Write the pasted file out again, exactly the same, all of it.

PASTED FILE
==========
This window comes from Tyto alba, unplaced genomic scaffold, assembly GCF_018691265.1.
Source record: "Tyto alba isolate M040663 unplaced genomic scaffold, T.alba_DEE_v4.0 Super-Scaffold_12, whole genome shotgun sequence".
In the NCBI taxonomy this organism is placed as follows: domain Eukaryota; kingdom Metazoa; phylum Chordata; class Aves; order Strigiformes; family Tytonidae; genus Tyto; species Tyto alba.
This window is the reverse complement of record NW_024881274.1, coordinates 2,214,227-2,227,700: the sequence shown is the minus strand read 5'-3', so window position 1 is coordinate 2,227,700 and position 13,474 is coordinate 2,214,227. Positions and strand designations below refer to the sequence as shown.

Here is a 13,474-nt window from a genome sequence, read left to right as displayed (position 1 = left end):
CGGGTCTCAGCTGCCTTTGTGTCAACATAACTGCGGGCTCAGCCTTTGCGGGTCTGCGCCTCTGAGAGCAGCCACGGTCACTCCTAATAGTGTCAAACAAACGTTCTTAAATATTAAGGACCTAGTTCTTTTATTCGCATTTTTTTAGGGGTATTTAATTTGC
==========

This window comes from Tyto alba, unplaced genomic scaffold, assembly GCF_018691265.1.
Source record: "Tyto alba isolate M040663 unplaced genomic scaffold, T.alba_DEE_v4.0 Super-Scaffold_12, whole genome shotgun sequence".
In the NCBI taxonomy this organism is placed as follows: domain Eukaryota; kingdom Metazoa; phylum Chordata; class Aves; order Strigiformes; family Tytonidae; genus Tyto; species Tyto alba.
This window is the reverse complement of record NW_024881274.1, coordinates 2,214,227-2,227,700: the sequence shown is the minus strand read 5'-3', so window position 1 is coordinate 2,227,700 and position 13,474 is coordinate 2,214,227. Positions and strand designations below refer to the sequence as shown.

Here is a 13,474-nt window from a genome sequence, read left to right as displayed (position 1 = left end):
CGGGTCTCAGCTGCCTTTGTGTCAACATAACTGCGGGCTCAGCCTTTGCGGGTCTGCGCCTCTGAGAGCAGCCACGGTCACTCCTAATAGTGTCAAACAAACGTTCTTAAATATTAAGGACCTAGTTCTTTTATTCGCATTTTTTTAGGGGTATTTAATTTGC